The wandering gray wolf, OR-7, may be wandering out of the picture if wildlife officials decide to not replace a tracking device that has garnered the animal a worldwide audience.
The gray wolf known as “OR-7” was fitted with a GPS radio collar as a 2-year-old in 2011. That same year he made history as the first confirmed wolf sighted west of the Cascades since 1937.
According to John Stephenson, a private land and wolf coordinator for the U.S. Fish and Wildlife Service, radio collars have a three-year lifespan. OR-7’s was fitted in late February 2011, meaning it just passed its three-year mark. Stephenson said as of now, officials don’t plan to re-collar OR-7, but a final decision hasn’t been made yet.
“No low battery signals have come through, so there’s still time,” he said.
After dispersing from the Imnaha Pack in Wallowa County and traveling southwest across Oregon and temporarily into Northern California, OR-7 settled down in Southern Oregon. According to John Stephenson, OR-7 remained in Klamath and Jackson counties for most of 2013, minus the occasional jaunt into Northern California.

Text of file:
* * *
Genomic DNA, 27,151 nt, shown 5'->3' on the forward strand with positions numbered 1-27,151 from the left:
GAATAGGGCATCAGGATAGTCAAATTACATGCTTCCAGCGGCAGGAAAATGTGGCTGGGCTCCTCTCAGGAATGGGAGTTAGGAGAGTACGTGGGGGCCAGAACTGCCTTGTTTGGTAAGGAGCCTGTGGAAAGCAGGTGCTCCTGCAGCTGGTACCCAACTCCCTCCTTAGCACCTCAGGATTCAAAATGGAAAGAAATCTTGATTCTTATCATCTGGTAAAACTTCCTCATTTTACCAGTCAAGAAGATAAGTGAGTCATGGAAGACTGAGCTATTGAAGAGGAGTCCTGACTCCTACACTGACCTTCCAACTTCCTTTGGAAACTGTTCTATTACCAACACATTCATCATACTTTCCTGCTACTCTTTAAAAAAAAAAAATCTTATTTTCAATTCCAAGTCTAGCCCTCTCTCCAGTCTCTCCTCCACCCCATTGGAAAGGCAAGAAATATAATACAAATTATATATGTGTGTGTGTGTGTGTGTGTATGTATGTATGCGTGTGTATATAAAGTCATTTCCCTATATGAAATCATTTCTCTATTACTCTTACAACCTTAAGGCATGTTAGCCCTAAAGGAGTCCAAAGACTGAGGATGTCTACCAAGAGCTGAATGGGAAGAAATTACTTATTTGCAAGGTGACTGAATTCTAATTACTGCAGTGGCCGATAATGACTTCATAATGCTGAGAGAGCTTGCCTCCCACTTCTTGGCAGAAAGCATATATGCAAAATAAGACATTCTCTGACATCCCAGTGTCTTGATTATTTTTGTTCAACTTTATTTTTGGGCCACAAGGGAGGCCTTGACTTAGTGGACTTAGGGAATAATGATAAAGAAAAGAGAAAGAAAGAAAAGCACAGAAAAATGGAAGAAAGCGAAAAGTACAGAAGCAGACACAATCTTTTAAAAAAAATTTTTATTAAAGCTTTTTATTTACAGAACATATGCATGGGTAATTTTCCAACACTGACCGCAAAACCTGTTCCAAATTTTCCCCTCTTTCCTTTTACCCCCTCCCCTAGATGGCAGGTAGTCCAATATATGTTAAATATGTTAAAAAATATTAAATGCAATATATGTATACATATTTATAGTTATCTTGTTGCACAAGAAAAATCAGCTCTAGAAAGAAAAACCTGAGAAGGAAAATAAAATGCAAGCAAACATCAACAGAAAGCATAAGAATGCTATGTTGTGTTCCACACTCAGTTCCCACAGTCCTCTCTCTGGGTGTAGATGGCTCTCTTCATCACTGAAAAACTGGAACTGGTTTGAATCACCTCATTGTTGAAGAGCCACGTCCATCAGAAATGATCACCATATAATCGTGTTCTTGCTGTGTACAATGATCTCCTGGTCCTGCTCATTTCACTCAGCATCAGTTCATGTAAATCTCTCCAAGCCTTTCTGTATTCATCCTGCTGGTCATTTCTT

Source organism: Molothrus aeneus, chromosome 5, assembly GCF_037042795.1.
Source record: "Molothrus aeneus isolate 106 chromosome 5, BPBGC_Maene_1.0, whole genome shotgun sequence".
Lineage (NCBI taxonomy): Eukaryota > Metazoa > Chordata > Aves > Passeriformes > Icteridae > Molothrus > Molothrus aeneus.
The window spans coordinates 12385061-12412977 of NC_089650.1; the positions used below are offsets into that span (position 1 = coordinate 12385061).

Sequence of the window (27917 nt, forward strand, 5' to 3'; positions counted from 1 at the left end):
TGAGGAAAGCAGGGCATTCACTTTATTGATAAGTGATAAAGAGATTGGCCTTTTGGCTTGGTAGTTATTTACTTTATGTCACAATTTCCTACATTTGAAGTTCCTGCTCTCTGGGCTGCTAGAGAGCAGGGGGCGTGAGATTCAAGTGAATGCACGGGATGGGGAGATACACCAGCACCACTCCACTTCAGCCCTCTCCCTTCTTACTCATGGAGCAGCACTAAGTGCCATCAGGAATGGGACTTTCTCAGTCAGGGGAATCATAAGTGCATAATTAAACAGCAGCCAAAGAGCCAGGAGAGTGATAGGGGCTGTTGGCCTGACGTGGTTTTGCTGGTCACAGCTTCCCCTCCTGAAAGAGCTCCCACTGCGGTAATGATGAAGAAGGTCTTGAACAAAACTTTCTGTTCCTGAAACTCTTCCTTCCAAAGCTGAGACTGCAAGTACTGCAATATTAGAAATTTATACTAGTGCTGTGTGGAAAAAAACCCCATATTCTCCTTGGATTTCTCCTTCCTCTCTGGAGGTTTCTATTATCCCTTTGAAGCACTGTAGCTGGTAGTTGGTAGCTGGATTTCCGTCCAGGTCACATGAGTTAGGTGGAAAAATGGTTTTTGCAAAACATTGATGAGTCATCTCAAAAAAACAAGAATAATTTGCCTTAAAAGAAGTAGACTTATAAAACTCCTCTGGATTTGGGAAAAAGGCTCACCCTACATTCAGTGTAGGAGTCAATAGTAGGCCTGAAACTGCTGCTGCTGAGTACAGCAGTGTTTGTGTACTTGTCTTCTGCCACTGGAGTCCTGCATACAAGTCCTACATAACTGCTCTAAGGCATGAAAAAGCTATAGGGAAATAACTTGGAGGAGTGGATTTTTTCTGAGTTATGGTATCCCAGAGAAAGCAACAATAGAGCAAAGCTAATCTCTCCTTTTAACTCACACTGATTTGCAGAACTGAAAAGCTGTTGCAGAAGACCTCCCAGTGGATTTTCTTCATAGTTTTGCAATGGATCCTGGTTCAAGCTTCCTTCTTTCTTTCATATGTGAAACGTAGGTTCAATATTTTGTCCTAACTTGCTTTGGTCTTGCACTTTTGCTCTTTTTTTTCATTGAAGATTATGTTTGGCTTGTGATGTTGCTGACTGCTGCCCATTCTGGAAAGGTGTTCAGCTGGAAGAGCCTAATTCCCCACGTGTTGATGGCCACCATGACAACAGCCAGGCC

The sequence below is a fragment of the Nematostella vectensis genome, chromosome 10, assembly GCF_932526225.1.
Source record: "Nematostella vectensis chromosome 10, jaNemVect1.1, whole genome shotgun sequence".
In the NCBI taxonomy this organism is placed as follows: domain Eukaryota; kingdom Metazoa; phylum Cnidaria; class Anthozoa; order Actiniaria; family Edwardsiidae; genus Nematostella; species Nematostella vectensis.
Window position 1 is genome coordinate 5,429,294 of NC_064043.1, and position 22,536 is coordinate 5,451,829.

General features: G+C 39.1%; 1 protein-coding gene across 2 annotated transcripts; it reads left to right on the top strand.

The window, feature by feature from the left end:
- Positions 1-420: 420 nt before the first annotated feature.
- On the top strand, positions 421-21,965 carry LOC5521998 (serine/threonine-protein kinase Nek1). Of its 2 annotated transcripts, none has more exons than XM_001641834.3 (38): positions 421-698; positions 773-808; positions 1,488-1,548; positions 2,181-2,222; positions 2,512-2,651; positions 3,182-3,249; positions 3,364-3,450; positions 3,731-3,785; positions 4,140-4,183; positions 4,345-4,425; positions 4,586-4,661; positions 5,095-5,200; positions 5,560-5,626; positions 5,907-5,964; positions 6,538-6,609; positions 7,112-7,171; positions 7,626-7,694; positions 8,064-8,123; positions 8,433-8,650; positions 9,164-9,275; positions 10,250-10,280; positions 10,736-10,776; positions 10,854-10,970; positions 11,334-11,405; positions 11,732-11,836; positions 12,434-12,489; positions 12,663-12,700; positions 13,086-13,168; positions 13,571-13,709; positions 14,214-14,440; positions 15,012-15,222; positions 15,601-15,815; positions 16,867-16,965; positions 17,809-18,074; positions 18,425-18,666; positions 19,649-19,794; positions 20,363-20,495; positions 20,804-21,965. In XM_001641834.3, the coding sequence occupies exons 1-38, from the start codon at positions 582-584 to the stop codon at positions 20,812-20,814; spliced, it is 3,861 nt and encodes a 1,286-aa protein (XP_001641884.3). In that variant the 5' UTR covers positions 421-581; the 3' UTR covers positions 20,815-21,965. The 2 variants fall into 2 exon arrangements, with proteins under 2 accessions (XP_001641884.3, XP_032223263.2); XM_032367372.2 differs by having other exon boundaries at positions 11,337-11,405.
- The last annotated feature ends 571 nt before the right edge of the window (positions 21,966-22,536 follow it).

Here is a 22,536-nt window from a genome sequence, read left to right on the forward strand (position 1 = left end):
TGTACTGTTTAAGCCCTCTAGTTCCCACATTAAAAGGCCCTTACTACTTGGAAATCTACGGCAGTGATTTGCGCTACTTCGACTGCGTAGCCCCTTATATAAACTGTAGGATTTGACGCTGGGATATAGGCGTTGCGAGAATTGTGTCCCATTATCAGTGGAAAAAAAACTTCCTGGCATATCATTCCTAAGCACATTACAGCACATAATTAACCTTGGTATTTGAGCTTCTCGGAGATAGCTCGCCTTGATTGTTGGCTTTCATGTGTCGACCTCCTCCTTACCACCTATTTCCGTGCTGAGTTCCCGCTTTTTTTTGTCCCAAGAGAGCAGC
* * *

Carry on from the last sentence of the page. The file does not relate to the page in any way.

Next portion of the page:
“He’s north of Mt. McLoughlin now, a little north of where he was a few months ago,” Stephenson said.
Stephenson pointed out that agencies are weighing the pros and cons of re-collaring, including the cost and risk to the animal involved. If OR-7 had found a mate or become part of a breeding pair, officials would want to keep a close eye on him, he said.
“At this point I don’t know if there’s a good reason to do that,” Stephenson said. “I don’t know how much more we’re going to learn from re-collaring him.”
Michelle Dennehy, a spokeswoman for the Oregon Department of Fish and Wildlife (ODFW), said radio collars are useful when trying to establish a pack’s range and collars can help ranchers prevent livestock depredations by connecting with email or text message alerts when a wolf is nearby. Neither of those situations apply to OR-7.
According to the 2013 Wolf Annual Report, last year 108 livestock producers in three counties received more than 83,000 text or email notifications informing them of wolf presence in the area of their livestock.
In 2012, ODFW documented 46 wolves in six packs with six breeding pairs in Eastern Oregon. In 2013, at least 64 wolves in eight packs, including four breeding pairs, were documented.